Thursday, 14 November 2013

Demystifying the Process of Lime

In professional conservation courses and all literature the benefits of using lime are constantly reiterated. The most primary and mammoth task was to convince the owner the benefits of using lime over cement. A process that took more than 3 years as every time he would come up with ideas that we need to add silicon injections, chemicals to strengthen the lime.

Setting up the mortar mill
In most conservation sites in India, traditional practices of lime making are adopted, a circular mortar mill is made of 10' diameter and a large crushing stone of 3' dia is hurled by a bullock a tractor or an auto rickshaw.

Our biggest challenge was given that we were restoring a  town house in the walled city with no garden or free open space for installing this mill. Secondly, the restoration work was to happen while the family continued to stay in some parts of the house.

The second option was to use a mechanical roller pan mixer as is used in projects abroad. Market research indicated that the ones available in India didnt use stone as crushers and had steel wheels and thus mortar would have remained coarse. The second problem was that the manufacture was based in Gujrat abt 1800kms away from our site and the cost of customisation and transport was making the proposition very expensive and unsustainable.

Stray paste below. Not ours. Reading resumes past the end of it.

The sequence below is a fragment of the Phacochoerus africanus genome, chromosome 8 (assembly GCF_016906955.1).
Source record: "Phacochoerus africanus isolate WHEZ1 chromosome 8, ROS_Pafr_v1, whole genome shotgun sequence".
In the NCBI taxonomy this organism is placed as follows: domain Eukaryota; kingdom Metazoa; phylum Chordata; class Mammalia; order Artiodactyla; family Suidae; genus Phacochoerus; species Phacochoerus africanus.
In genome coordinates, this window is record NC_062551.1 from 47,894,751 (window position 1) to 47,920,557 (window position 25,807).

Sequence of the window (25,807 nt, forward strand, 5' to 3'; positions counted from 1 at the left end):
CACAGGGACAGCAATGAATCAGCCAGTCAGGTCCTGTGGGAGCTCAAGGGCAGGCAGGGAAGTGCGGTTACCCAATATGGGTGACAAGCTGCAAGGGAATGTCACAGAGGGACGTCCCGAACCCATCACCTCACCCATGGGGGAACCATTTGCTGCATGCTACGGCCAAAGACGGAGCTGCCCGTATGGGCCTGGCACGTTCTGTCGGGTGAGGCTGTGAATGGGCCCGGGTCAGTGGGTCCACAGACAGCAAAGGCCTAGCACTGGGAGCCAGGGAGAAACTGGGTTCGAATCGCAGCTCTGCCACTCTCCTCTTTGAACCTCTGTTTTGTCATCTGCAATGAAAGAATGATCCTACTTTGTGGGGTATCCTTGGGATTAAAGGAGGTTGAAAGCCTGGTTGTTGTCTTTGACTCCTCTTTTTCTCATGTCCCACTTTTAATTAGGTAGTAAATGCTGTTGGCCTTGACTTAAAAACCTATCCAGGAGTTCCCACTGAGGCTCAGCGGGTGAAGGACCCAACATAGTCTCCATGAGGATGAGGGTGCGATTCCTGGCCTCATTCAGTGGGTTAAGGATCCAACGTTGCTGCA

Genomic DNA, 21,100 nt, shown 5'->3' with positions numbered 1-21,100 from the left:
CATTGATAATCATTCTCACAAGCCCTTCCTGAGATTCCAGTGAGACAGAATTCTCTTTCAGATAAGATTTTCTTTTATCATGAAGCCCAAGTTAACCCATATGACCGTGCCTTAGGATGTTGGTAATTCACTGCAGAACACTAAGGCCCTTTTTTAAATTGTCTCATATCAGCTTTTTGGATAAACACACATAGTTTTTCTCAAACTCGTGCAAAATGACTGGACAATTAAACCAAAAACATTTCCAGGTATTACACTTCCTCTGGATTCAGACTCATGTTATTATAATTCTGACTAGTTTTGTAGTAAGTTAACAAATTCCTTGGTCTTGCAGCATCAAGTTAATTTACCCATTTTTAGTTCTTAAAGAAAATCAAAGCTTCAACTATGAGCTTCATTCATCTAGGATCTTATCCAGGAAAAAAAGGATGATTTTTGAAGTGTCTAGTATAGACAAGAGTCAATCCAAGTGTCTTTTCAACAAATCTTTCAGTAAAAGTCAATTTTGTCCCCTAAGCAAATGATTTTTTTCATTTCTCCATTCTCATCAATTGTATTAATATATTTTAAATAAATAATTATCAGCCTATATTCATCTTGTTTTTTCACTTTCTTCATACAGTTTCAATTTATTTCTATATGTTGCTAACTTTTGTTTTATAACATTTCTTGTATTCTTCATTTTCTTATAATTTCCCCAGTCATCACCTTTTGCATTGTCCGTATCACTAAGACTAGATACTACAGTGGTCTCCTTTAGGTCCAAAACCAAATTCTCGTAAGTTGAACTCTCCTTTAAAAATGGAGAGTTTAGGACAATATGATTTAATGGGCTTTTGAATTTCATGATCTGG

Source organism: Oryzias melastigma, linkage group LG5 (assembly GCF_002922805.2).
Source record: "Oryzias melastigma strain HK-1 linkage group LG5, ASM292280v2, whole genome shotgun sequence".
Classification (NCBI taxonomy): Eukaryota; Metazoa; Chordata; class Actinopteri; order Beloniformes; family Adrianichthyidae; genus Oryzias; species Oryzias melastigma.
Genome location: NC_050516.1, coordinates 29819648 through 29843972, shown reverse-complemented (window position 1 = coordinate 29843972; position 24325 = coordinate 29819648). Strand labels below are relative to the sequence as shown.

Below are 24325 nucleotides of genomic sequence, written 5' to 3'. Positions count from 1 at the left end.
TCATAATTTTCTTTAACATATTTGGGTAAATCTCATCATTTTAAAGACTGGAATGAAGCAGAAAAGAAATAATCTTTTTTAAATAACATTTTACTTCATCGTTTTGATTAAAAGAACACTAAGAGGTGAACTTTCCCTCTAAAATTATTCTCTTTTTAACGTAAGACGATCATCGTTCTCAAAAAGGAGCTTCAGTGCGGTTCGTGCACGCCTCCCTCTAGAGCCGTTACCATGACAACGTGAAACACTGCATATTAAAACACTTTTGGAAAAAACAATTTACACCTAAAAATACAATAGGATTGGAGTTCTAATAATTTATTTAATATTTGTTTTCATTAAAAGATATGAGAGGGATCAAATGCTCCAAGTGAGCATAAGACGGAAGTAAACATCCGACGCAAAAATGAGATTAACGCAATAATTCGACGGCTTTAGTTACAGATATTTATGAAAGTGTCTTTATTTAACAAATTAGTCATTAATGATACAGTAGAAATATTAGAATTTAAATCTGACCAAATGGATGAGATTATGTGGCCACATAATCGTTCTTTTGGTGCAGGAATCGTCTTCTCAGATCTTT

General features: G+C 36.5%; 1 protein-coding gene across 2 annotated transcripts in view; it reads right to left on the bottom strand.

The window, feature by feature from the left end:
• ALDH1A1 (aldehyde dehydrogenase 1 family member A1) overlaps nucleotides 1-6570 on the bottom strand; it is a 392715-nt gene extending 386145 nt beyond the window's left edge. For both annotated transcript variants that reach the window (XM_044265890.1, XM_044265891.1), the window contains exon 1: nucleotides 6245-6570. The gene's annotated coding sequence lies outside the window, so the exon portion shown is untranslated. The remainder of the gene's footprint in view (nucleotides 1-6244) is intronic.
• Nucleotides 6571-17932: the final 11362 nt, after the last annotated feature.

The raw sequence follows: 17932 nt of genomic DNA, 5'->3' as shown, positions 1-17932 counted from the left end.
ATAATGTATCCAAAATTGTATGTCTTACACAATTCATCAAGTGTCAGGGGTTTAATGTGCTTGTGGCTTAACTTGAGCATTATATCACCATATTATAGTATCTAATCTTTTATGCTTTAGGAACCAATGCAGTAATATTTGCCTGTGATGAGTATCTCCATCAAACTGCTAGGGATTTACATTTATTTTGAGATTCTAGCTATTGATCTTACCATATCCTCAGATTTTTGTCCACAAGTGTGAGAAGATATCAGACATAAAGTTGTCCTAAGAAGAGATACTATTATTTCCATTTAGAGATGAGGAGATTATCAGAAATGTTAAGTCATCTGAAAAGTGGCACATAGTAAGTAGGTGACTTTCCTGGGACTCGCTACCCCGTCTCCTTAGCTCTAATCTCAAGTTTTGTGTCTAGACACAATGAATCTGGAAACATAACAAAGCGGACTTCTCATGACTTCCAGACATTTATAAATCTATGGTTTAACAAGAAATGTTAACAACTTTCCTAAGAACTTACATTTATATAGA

So we innovated our own combination of the mortar mill combining the mechanical and traditional system. We were able to within the courtyard create a small mill of dia 8'0" and within it we placed a mechanised mortar that hurled two small grinder wheels to crush the mortar. These grinder wheels were much smaller than the traditional ones since these were made for the idli mixes and secondly due to a ban on quarrying of stone in the region we could not get the original stone. With no space for the slaking pit, we reused old industrial troughs to slake the lime

We thus used local engineering know how and old salvaged parts of mortars and new grinding wheels locally available to set up an assembly. An R & D that took a month to get it right but once set, we had the mortar mill running!

Again going by the best practice, we took samples of the old decayed mortar and sent them to the local material testing lab to understand what the original mortar was like. Our research over an entire year had lended us various recipies of lime mortars, some from books, some from practical information from other live sites. Every craftsman had concocted their own cocktail of adding a magic ingredient like, jaggery, fenugreek, belfruit, black gram lentil etc.

We decided to make samples of each of these variants and send them for testing in the lab to take an informed decision as to what was the best applicable mix for us.

The mortar was then left for maturing for about 2 months (60 days) to attain its structural strength and then knocked up for use at the time of the structural repairs.

Step 01 18102013- Constructing the brickwork for the Mortar Mill on Site

Step 02 24102013-  First batch of lime has been slaked. Creamy consistency of the lime putty has been achieved

Step 03 31102013 The setting up of the assembly for the mortar mill

Step 04 11112013 The testing revealed that the mortar needed to be repaired, a new belt added etc and it was ready for final operation

Step 05 11112013 The first batch of mortar being prepared

Step 06 11112013 After running the mortar mill for over an hr the perfect consistency of the mortar has been achieved

Step 07 24112013 Final mortar

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